Broadcasters who are already facing a tough time due to the pandemic have another difficult situation to deal with.
On June 30, the Bombay High Court upheld various clauses under the New Tariff Order (NTO) 2.0.
First, let’s understand what NTO 2.0 is.
The Indian TV industry saw a major change in February 2019, when the Telecom Regulatory Authority of India (TRAI) came up with an NTO which brought in effect the new regulatory framework popularly known as the MRP regime.
In January last year, TRAI came up with amendments to the NTO. This includes price cap on channels coming down from Rs 19 per channel which was introduced under NTO to Rs 12 under NTO 2.0.
Along with this, NTO 2.0 offers customers double the channels or as many as 200 channels under the base Network Capacity Fee (NCF) slab, which is Rs 130. It is 100 channels currently.
While NTO 2.0 bodes well for the customers, broadcasters are wary of its implementations.
NTO 2.0 worries broadcasters
This is because Karan Taurani, Senior VP, Elara Capital, estimates subscriber revenue growth to drop from seven to eight percent year-on-year to three-five percent in the first year of NTO 2.0 implementation.
And the Bombay High Court’s ruling upholding TRAI’s NTO 2.0 comes at a time when broadcasters like ZEE Entertainment, Sun TV are seeing growth in their subscription revenues.
According to FY21 results, ZEE registered like-for-like growth of 5.8 percent in subscription revenues for the year. However, it was primarily driven by the company’s streaming platform ZEE5.
As for SUN TV, the company saw a 10 percent growth in subscription revenues in FY21 as compared to FY20.
Now, with NTO 2.0 coming into the picture, subscription revenue growth prospects remain muted as TV networks that are more reliant on bouquet discounting are likely to lose out on more subscription revenue than others, believes Shailesh Kapoor, CEO, Ormax Media, a media consulting firm.
“A la carte has not been a popular option in India, and it’s unlikely to become so overnight,” he added.
According to Taurani, broadcasters like Zee Entertainment and Sun TV Network would take a hit if they were to move their marquee channels outside the bouquet and charge higher prices which will impact a channel’s reach as viewers can watch the content on OTT as well.
“Shift towards a la carte may increase APRU (average revenue per user). However, consumers transitioning towards smart TV may not pay higher money for traditional media as they may choose selective channels on an a-la-carte basis,” added Taurani.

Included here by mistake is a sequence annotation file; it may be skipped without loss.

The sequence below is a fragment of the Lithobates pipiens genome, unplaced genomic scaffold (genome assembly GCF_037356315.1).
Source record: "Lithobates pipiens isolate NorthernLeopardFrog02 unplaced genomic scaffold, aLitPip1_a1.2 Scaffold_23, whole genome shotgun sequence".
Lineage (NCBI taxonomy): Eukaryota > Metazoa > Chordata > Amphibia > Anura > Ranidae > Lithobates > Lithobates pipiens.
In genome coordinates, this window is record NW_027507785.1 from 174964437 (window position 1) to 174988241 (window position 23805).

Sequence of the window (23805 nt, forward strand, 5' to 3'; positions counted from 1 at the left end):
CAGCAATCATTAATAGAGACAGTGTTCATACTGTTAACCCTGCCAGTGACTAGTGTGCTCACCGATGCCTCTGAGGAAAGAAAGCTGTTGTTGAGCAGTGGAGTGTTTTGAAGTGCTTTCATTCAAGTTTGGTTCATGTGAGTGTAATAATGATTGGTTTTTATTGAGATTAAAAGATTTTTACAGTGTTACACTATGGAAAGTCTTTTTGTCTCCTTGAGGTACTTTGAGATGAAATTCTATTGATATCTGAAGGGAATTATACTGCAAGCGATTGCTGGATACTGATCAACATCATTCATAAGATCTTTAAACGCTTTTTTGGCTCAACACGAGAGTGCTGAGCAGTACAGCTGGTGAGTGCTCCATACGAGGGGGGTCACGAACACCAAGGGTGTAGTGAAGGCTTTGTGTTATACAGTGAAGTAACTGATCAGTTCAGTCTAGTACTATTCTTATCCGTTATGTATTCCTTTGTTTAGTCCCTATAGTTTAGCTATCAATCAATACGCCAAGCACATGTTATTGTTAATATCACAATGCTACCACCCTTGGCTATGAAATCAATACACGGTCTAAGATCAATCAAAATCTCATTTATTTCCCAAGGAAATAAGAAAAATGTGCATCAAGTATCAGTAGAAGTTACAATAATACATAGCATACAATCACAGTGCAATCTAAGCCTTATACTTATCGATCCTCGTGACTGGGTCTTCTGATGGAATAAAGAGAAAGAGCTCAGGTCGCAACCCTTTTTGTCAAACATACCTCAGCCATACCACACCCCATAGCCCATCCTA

He pointed out that only channels which have a strong recall value like channels offering sports or large non-fiction shows may move to an a-la-carte basis (outside bouquet) without caps, due to the price cap being reduced from Rs 19 to Rs 12 (a-la-carte basis) for bouquet based channels.
What Taurani means is that broadcasters who choose to offer channels on an a-la-carte basis without being part of any bouquet can price their channel at any cost.
However, if channels are part of a bouquet then under NTO 2.0, broadcasters will have to cap the price at Rs 12 to offer the channels on an a-la-carte basis which earlier under NTO 1.0 was Rs 19. This will impact a-la-carte-based revenue by 37 percent, said Taurani.
A-la-carte-based revenue contributes six percent of overall subscription revenue and the rest of the revenue comes from bouquet channels.
“The limitation in pricing from Rs 19 to Rs 12 is what the broadcasters find arbitrary. This is odd because TV media is going through a huge amount of trouble. They are not in the best state in terms of revenues especially due to the impact on ad revenues,” said N Chandramouli, CEO, TRA, a brand intelligence and data insights company.
He further said, “If further subscription revenue goes down then they will be competing with OTTs (over the top) platforms. There will be a strong reaction from the (TV) industry and it will be a bad situation for the broadcasters in terms of revenue because they depend on subscriptions and now it is going to suffer.”
Losses broadcasters faced under NTO 1.0
If we look at NTO 1.0’s implementation, broadcasters claimed that they lost 50 percent of their subscribers which in turn impacted advertising revenue.
Indian Broadcasting Foundation (IBF) had also noted that there was an overall loss of 12-15 million subscribers during the transition to NTO 1.0. In addition, the collective cost to the broadcasters was around Rs 1,000 crore in communicating the changes to the consumers for NTO 1.
While broadcasters will feel the pinch due to NTO 2.0’s implementation, looks like viewers will get a lot more choice in terms of choosing what to watch and at what cost.
More choices for consumers
“A-la-carte should get a push as consumers don’t want a large bouquet,” said Chandramouli.
This is because under NTO 1.0 broadcasters were giving huge discounts on bouquet channels while keeping the prices high for a-la-carte in order to push their bouquet offerings which offered second and third-tier channels along with premium channels. This in turn impacted the choice of the viewers.
Under NTO 2.0, experts say that viewers will be able to select the channels they want to watch without worrying about high prices.
“In NTO 2.0 scenario, a-la-carte subscriptions may eventually begin to get traction,” said Ormax’s Kapoor.
NTO 2.0 may take time
When it comes to implementation of NTO 2.0, the Bombay HC has asked TRAI not to take any coercive measures for six weeks.
However, it looks like IBF will challenge the Bombay HC’s order in the Supreme Court as implementation of NTO 2.0 will put more pressure on the broadcast industry. Money Control